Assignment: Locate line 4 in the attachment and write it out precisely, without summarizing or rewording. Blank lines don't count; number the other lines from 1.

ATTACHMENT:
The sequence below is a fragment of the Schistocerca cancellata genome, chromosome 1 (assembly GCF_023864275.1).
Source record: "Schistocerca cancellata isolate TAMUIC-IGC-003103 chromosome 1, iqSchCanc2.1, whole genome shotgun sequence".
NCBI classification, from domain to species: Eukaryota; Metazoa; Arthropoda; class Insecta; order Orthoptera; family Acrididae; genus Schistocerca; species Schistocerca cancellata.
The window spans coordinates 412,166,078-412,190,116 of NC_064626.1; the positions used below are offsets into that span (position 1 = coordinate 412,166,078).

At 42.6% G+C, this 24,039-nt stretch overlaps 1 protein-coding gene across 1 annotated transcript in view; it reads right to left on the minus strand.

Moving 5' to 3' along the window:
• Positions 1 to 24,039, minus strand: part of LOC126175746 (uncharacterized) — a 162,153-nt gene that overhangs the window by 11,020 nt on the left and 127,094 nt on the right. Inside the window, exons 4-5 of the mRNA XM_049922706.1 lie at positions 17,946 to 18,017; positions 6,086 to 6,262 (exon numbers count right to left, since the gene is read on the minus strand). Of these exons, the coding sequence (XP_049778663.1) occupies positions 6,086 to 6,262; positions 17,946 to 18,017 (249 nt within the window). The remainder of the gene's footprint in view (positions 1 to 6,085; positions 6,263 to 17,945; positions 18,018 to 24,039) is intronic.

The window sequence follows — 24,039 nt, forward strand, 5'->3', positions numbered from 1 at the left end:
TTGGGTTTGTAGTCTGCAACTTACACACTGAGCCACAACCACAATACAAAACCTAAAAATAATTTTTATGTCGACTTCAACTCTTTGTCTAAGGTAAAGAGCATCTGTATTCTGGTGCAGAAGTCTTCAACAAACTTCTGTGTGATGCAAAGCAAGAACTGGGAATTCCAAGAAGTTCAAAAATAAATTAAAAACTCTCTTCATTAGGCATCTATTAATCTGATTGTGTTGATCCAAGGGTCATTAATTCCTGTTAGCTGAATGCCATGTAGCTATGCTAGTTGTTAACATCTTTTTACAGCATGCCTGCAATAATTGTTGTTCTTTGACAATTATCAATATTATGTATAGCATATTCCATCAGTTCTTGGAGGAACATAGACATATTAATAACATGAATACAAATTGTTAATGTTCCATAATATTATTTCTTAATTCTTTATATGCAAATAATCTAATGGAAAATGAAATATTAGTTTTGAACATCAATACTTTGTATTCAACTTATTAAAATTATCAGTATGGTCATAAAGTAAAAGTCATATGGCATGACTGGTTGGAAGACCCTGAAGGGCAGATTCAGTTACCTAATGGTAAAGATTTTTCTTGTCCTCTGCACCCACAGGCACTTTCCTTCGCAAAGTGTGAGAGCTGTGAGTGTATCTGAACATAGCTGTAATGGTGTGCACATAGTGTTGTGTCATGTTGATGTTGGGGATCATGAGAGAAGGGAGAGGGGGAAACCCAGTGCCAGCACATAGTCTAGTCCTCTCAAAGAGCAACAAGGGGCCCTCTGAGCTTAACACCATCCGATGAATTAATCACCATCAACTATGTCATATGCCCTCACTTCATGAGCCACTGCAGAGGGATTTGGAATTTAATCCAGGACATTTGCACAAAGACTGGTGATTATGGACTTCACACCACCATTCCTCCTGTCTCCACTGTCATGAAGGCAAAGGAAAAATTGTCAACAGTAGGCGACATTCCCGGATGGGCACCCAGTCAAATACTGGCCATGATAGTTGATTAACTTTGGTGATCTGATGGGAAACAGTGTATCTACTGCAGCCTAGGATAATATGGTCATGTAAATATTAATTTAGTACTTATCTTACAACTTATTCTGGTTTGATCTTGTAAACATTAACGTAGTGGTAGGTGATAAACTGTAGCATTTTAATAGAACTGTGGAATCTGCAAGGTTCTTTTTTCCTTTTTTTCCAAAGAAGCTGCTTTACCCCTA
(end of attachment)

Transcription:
The window spans coordinates 412,166,078-412,190,116 of NC_064626.1; the positions used below are offsets into that span (position 1 = coordinate 412,166,078).